WASHINGTON Foreign and
domestic steelmakers clashed Wednesday on the role of German
and South Korean corrosion-resistant steel in the U.S.
automotive and construction markets.
Steelmakers argued whether anti-dumping duty
orders on the product from both countries and a countervailing
duty order on material from Korea should be revoked at a U.S.
International Trade Commission (ITC) sunset review hearing
Existing dumping duties range from 10.02 percent for Germany to
17.7 percent for Korea, while the subsidy duty on Korean
product has been set at 1.15 percent.
The Commerce Departments
International Trade Administration ruled previously that
revocation of the dutiesfirst imposed in 1993likely
would lead to a continuation or recurrence of dumping at
margins of at least 9.35 percent by German producers and at
least 12.85 percent by Korean producers (
amm.com, Dec. 5) and subsidy margins of at least
0.57 percent for Korean producers (
amm.com, May 9).
Domestic interests said
Wednesday that ThyssenKrupp AGs impending sale of its
Calvert, Ala., plant will mean that it will no longer supply
material domestically and it will increase imports from its
German plants, especially with the European economic
They also argued that with
Chinas growth in exports of corrosion-resistant product,
Korean mills will need to move excess supply to stronger
markets such as the United States.
"Korean mills are now more
dependent on exports ... (but) they (also) face severe
competition from mills in China," James C. Hecht, an attorney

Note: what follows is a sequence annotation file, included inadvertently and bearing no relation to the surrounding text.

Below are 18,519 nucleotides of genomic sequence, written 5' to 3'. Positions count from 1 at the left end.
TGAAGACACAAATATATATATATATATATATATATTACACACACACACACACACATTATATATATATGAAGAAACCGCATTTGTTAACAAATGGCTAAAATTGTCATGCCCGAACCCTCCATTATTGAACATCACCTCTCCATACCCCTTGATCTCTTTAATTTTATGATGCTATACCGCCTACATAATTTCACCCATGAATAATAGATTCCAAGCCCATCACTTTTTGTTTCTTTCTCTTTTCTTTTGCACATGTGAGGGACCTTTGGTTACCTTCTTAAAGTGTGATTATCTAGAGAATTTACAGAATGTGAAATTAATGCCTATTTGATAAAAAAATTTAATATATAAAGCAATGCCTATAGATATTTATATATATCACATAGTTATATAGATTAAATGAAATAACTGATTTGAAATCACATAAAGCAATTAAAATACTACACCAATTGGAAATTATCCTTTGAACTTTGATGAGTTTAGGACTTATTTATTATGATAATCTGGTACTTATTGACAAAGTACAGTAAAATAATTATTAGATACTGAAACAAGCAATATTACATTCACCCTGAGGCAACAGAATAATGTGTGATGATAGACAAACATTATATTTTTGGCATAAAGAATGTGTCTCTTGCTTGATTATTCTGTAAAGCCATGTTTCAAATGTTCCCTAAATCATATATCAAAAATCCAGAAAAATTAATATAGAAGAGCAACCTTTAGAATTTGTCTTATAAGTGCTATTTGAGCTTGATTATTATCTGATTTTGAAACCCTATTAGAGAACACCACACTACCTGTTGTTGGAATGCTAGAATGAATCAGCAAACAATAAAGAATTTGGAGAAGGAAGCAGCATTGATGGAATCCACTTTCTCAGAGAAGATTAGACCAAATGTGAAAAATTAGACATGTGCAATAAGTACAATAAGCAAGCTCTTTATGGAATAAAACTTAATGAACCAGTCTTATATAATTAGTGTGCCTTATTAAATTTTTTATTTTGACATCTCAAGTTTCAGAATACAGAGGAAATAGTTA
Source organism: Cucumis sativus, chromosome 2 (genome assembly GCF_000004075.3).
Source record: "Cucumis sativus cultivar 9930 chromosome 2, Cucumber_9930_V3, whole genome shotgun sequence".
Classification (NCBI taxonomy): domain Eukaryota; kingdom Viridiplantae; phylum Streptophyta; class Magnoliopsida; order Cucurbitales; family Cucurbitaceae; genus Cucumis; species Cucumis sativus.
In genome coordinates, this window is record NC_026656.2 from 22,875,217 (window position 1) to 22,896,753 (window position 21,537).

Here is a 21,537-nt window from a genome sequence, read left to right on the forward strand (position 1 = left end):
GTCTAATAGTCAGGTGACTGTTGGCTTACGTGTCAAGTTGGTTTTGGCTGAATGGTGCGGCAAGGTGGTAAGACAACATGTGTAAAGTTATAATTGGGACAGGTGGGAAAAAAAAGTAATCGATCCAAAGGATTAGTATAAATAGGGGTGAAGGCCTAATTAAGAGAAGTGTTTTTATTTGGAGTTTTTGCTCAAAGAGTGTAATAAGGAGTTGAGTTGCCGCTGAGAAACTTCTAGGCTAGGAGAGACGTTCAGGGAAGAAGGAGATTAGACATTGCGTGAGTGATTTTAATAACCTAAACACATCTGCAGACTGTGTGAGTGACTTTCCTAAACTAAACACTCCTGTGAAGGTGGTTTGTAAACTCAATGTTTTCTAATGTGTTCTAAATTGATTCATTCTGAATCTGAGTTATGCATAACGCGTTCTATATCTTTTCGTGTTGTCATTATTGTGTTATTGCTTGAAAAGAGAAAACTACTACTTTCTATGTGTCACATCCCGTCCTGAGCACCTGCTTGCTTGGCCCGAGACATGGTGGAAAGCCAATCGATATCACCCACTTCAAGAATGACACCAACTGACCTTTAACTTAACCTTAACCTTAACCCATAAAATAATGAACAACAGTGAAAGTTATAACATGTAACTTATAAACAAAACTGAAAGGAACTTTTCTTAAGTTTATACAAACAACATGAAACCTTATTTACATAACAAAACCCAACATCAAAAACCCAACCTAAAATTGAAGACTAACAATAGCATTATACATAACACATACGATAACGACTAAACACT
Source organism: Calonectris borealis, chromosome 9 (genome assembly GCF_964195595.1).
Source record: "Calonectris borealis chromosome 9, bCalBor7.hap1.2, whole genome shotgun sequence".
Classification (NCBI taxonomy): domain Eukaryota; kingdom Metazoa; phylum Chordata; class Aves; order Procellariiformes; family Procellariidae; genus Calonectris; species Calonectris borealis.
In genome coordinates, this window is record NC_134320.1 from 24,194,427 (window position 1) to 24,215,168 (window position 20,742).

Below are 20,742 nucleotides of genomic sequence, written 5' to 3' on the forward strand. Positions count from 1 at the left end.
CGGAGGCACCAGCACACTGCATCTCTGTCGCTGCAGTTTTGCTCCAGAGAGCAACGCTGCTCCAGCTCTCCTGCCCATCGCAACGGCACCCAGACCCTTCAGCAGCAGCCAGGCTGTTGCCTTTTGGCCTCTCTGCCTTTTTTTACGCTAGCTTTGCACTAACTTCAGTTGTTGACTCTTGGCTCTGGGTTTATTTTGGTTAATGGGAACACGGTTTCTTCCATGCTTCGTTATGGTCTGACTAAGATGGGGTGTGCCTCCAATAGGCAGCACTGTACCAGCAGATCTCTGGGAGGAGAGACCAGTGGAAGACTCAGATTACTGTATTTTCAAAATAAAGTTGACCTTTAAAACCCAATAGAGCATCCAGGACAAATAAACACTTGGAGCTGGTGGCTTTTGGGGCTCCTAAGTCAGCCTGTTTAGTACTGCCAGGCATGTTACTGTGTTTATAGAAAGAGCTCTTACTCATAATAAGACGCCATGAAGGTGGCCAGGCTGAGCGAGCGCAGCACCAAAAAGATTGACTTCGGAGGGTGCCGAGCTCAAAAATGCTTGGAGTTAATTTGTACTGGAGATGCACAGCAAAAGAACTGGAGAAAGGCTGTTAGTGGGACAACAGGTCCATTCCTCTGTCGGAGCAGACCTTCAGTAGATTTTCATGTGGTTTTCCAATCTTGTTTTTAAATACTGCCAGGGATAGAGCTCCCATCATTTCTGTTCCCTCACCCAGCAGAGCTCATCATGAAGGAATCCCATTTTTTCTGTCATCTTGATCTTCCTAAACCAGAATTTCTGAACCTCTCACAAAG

at Skadden, Arps, Slate, Meagher & Flom LLP, counsel for
petitioner Pittsburgh-based U.S. Steel Corp., said during the
hearing. "U.S. mills cannot afford price competition with
unfairly traded imports. Further, raw material costs have risen
dramatically ... (and U.S. producers) have struggled to make a
profit, with an operating income margin at a paltry 2.3 percent
from 2006 to 2011."
Foreign interests, however,
argued that the U.S. steel industry has strengthened since the
original imposition of the duties almost two decades ago, and
have benefited from a strong automotive sector due to
"Things have changed since 1993.
That was before we had internet, cell phones and before this
(U.S.) industry became world-class competitive," Donald B.
Cameron, an attorney at Morris, Manning & Martin LLP,
counsel for Korean steelmakers Dongbu Steel, Hyundai Hysco,
Posco, Posco C&C and Union Steel, said in opening remarks.
"Many of the U.S. producers have become or are in the process
of becoming vertically integrated. Even with the declines in
demand during the cycle as a result of the recession, the U.S.
industry has gained almost 8 percentage points of market share
and doubled operating income from the beginning to the end of
the period of review."
Other domestic petitioners
include AK Steel Corp., ArcelorMittal USA LLC, Nucor Corp. and
Steel Dynamics Inc. Other foreign respondents include
ThyssenKrupp AG and its North American and European
subsidiaries, as well as Salzgitter Flachstahl GmbH.